During the Space Shuttle era, NASA spent billions of dollars to launch astronauts into space. Now, several commercial companies are promising to take you to the edge of space, as soon as next year.
Tuesday on CBS This Morning, Sir Richard Branson, founder of Virgin Galactic, said private companies can offer space travel for a fraction of the price compared to the government.
“Ordinary people will be able to have a chance to become astronauts, go into space, and look at the world from a distance," said Branson.
Virgin Galactic is already taking reservations on its website. $200,000 will get you a seat on a 6-passenger spacecraft that will take off and land like a plane in the New Mexico desert. The 2-hour ride aboard SpaceShipTwo will take you the edge of the atmosphere for 5 minutes of weightlessness.
"At that point, they unbuckle, they're allowed to float and take pictures through good sized windows, and they're allowed to float before 5 minutes before gravity starts pulling them back down,” said Suzanne Perritt, one of only 45 nationally accredited Virgin Galactic Space Travel Agents.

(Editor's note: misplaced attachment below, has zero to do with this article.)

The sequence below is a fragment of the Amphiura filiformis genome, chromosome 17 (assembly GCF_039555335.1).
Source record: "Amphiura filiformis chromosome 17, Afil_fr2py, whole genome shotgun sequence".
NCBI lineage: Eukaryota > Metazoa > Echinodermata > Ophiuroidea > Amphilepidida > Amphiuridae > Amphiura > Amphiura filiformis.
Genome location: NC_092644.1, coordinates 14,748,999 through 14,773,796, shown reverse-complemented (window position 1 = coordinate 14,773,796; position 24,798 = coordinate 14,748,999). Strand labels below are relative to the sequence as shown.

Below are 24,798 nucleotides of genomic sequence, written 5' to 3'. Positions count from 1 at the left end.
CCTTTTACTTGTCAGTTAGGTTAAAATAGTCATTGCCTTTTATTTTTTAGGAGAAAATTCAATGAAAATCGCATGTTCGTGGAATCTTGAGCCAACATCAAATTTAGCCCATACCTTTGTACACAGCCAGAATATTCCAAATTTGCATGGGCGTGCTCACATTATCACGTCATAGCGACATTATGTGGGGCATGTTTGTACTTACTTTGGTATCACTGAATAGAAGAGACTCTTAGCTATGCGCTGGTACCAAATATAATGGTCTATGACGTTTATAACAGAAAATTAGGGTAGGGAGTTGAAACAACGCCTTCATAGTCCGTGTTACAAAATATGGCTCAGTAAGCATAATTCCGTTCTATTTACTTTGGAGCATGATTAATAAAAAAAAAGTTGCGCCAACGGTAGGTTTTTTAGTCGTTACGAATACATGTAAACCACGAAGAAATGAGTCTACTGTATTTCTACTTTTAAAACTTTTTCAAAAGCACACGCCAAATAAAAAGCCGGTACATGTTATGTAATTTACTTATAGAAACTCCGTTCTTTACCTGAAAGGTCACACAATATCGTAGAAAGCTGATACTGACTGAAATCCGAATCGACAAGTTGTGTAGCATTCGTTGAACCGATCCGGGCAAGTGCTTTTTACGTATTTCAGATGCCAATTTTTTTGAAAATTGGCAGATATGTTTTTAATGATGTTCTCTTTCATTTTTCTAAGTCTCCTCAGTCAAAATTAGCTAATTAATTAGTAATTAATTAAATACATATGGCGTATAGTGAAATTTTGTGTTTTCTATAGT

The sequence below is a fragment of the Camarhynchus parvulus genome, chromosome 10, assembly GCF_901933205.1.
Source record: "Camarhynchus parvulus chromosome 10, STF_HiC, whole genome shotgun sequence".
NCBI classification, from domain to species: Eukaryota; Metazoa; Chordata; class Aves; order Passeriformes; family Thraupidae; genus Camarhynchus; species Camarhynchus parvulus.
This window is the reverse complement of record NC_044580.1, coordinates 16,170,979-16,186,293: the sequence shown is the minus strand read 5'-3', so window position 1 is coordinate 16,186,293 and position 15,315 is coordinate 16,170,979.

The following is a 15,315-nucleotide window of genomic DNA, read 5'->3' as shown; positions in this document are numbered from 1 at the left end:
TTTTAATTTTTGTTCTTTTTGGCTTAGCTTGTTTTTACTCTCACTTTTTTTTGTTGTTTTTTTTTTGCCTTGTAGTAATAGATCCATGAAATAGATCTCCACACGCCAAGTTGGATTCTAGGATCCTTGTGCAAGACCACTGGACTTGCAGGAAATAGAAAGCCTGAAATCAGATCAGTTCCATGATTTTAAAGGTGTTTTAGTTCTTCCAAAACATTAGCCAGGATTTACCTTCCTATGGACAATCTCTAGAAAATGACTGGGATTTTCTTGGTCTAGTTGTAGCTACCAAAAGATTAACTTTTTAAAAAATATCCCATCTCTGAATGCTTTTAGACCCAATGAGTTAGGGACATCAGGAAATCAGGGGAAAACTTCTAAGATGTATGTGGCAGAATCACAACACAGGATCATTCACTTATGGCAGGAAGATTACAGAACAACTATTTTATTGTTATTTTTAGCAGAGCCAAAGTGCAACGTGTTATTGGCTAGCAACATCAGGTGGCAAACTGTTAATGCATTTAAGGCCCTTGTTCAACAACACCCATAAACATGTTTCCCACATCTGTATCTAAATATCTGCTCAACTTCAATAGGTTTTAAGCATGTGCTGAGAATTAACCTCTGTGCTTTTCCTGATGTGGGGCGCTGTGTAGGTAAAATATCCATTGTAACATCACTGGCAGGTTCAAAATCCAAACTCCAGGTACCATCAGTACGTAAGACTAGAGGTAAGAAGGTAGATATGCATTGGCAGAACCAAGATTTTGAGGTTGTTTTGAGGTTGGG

Perritt, based in Jacksonville, said despite the cost, she's seen much interest in space tourism for people of all incomes. "Not as wealthy as you would think. Obviously they are comfortable, but it's more a dream of being in space. That's the motivating factor that I see,” said Perritt.
Virgin Galactic claims to have more than 500 reservations already, including those from movie stars Ashton Kutcher, Brad Pitt, and Angelina Jolie.
Perritt said she has met Branson and plans to tour Spaceport America in New Mexico later this year. She said Virgin Galactic is fully committed to New Mexico and has no plans to build a base in Florida.
California-based XCOR Aerospace, however, plans to launch and land its Lynx space plane at the Kennedy Space Center. The company said testing begins in 2013 with flights planned for 2014. XCOR recently committed to hiring 150 workers at its Brevard County facility. A ride aboard the Lynx is expected to cost half that of SpaceShipTwo – only $95,000.
Branson is betting his life on SpaceShipTwo. He told CBS This Morning, "I'll be going up with my children on the first flight next year.”